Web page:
Saturday, January 26, 2013

A journey into Thailand - Part 1

So, last Thursday when I got up in the morning (read afternoon), I did not even think in the least bit that I would be moving out of home that day, let alone the country. As was routine, I logged into Facebook and there was a message from my cousin bragging about his visiting Bangkok. We talked about it, one thing led to another, and there I was, scheduled to fly to Bangkok that evening. Yep, it was so damn simple. And inspite of all my misgivings of Tiger Airways, the one thing they are the best at - cheap airfares. It costed me hardly 250$ for a return ticket. So frantic few hours into deciding what clothes to wear, and running around to print out the ticket, there I was, finally, sitting in Changi Airport at 7 PM for a flight scheduled to fly out of the airport around 9 PM.

Two hours later (well, one hour, considering the time difference), there I was in Suvarnabhumi International Airport. The airport is bloody huge. Imagine this - I had to walk nearly a 750m from the gate to the immigration point and a further 350m to the Visa on Arrival counter.

Thankfully, I had exchanged dollars to Thai Bhat in Changi itself, so I could directly proceed to the immigration counter. But the VoA formalities took around a half hour, and the dumb immigration officer happily made a mistake - he stapled the departure card onto my passport. Cursing him mentally, I walked out to the exit to take a cab into the city. I was slated to stay with my cousin, who was crashing with his cousin. I gave the address to the cabbie, who simply stared at me. He couldn't read English. Some kind heart soul nearby wrote the address in Thai and gave it to him. And so we went. On and on and on.

I simply loved the highways of Bangkok. The city itself is so huge. And it boasts of tons and tons of superfast highways. Some of them which go on to three levels. Huge criscrossing junctions, but on the highways, traffic seemed so seamless. I so badly wanted to shoot a few pictures, but the cab was flying at such huge speeds, that it was absolutely impossible.

After what seemed like eternity and 600 Bhat of taxi fare, I reached the place. My cousin returned home shortly and we got to talking way into the night. And gradually slept off, having planned big for the day.

The Bangkok experience to continue on the part two of this post.....

Sunday, January 13, 2013

Cravings for the past - what Chennai means to me

This post is part of the blog tag titled the CBC Tabog, where CBC stands for Chennai Bloggers Club. About 35 bloggers from Chennai are participating in this blog tag; everyone will write about Chennai and what has attracted them here. Thanks to Muthiah Sriram for passing the buck on to me. Muthiah calls himself an amateur blogger, although a brief skimming through his blog makes me not want to agree with him.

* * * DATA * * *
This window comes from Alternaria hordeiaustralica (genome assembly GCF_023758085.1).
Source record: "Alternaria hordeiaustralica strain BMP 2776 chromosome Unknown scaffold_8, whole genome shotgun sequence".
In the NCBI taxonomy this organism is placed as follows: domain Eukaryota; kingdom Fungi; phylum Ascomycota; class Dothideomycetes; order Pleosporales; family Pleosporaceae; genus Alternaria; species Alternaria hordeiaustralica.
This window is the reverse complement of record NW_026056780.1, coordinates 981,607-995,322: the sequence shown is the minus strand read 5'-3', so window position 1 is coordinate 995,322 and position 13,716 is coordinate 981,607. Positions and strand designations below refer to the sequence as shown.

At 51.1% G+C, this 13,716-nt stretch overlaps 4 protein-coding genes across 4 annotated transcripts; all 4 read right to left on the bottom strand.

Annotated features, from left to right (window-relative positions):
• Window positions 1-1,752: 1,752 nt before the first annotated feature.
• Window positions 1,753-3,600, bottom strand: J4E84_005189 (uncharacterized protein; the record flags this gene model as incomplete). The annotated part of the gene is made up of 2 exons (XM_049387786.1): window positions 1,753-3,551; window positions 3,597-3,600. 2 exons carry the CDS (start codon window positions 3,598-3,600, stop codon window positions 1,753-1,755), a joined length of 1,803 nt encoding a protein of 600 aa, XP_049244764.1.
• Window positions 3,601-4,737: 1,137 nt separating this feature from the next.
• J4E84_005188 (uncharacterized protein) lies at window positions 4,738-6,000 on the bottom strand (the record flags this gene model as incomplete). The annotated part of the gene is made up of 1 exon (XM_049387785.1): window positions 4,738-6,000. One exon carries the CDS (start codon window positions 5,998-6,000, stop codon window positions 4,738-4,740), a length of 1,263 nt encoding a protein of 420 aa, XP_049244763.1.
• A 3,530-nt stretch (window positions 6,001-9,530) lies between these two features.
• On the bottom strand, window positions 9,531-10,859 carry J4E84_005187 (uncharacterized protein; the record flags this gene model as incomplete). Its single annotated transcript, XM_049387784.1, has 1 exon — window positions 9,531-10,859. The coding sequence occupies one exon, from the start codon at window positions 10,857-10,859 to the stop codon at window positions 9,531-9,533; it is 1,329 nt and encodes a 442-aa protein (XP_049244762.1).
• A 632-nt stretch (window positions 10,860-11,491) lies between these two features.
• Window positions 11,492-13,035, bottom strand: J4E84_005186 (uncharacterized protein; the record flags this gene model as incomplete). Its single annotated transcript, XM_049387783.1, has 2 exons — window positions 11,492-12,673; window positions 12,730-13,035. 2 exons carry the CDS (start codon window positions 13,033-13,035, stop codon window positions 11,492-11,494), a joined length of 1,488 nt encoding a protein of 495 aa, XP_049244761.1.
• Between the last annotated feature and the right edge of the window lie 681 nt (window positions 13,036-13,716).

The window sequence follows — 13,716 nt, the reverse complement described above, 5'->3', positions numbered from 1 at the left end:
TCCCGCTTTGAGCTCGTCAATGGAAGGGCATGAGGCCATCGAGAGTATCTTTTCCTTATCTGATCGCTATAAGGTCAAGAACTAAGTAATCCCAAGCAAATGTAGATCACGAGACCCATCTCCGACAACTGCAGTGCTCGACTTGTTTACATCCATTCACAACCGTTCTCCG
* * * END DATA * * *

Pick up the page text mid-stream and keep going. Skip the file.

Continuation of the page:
But before I delve too much into why I am attached so much to Chennai (or Madras, as I prefer calling it), a small trivia. I was born in Madras on a fine evening of '88 and guess who was the nurse who delivered me? Don't we all know Nurse Nalini? Yes, the same lady. So, in a way, my birth itself is a bit of a controversy.

But back to the city. Whenever I think of Madras, a sense of warmth sweeps over me completely. Like the warmth an infant feels in a mother's arm. Yes, I am, but, one of the many children of Madras. And a proud one at that. An NRI child, who still craves to cling on to all the beautiful memories this (g)old city has bestowed upon me. How much ever people abuse the city, both verbally and otherwise, one cannot deny the fact that Madras gives back only love; only care. It embraces one and all, irrespective of caste, creed, color, race. To Madras, each one of us is equal. 

I still remember the good old days when I was a school kid. Back then, we lived in Kodambakkam, the Kollywood capital. Just a stone's throw away, Vairamuthu lived. In my own flat, some small time actor and his father lived. Memories of actually wanting to get even his autograph linger somewhere in the brain. Those days also formed the most happiest memories of my life. I am talking of a time when Satyam did not become so awesome, but was merely a theatre with four screens. At that time, watching a movie at the AVM theatre in Vadapalani was considered rich. Udayam theatre was the second best choice. Every weekend, my entire family (my parents, dad's brother and his family, my cousins) made it a routine to either catch up a movie at AVM, or hit the Marina beach followed by dinner in one of the star hotels back then. Uncle, being filthy rich, mostly treated us. The scores of times we have had awesome family time in the beach can never be forgotten. I look back at those days with such a heavy heart, now that we don't do it anymore.